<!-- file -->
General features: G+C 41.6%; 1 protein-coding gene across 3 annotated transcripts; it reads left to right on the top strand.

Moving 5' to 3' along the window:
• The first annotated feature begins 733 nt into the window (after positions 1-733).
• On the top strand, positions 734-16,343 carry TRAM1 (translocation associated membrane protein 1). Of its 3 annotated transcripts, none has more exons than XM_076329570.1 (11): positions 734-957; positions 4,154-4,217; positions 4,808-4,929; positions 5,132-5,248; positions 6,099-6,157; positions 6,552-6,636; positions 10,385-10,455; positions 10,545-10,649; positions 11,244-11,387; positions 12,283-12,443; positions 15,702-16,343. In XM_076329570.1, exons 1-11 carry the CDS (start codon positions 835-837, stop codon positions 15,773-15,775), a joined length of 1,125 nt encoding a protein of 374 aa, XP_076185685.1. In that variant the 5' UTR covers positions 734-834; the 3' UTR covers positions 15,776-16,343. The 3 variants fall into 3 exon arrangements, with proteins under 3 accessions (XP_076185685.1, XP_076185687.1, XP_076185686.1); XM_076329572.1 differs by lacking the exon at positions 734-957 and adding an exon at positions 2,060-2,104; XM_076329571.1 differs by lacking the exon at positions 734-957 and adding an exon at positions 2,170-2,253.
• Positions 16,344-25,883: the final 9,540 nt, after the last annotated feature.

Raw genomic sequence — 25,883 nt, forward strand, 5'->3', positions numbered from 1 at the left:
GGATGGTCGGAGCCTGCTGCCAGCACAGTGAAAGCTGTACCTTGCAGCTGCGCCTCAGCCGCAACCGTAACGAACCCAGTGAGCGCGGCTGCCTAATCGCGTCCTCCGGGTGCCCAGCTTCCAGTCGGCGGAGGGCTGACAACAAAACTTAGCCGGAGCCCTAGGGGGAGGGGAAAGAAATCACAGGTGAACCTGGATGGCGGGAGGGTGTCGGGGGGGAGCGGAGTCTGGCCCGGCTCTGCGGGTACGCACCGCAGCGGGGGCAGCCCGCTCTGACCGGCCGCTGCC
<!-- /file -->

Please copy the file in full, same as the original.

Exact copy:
General features: G+C 41.6%; 1 protein-coding gene across 3 annotated transcripts; it reads left to right on the top strand.

Moving 5' to 3' along the window:
• The first annotated feature begins 733 nt into the window (after positions 1-733).
• On the top strand, positions 734-16,343 carry TRAM1 (translocation associated membrane protein 1). Of its 3 annotated transcripts, none has more exons than XM_076329570.1 (11): positions 734-957; positions 4,154-4,217; positions 4,808-4,929; positions 5,132-5,248; positions 6,099-6,157; positions 6,552-6,636; positions 10,385-10,455; positions 10,545-10,649; positions 11,244-11,387; positions 12,283-12,443; positions 15,702-16,343. In XM_076329570.1, exons 1-11 carry the CDS (start codon positions 835-837, stop codon positions 15,773-15,775), a joined length of 1,125 nt encoding a protein of 374 aa, XP_076185685.1. In that variant the 5' UTR covers positions 734-834; the 3' UTR covers positions 15,776-16,343. The 3 variants fall into 3 exon arrangements, with proteins under 3 accessions (XP_076185685.1, XP_076185687.1, XP_076185686.1); XM_076329572.1 differs by lacking the exon at positions 734-957 and adding an exon at positions 2,060-2,104; XM_076329571.1 differs by lacking the exon at positions 734-957 and adding an exon at positions 2,170-2,253.
• Positions 16,344-25,883: the final 9,540 nt, after the last annotated feature.

Raw genomic sequence — 25,883 nt, forward strand, 5'->3', positions numbered from 1 at the left:
GGATGGTCGGAGCCTGCTGCCAGCACAGTGAAAGCTGTACCTTGCAGCTGCGCCTCAGCCGCAACCGTAACGAACCCAGTGAGCGCGGCTGCCTAATCGCGTCCTCCGGGTGCCCAGCTTCCAGTCGGCGGAGGGCTGACAACAAAACTTAGCCGGAGCCCTAGGGGGAGGGGAAAGAAATCACAGGTGAACCTGGATGGCGGGAGGGTGTCGGGGGGGAGCGGAGTCTGGCCCGGCTCTGCGGGTACGCACCGCAGCGGGGGCAGCCCGCTCTGACCGGCCGCTGCC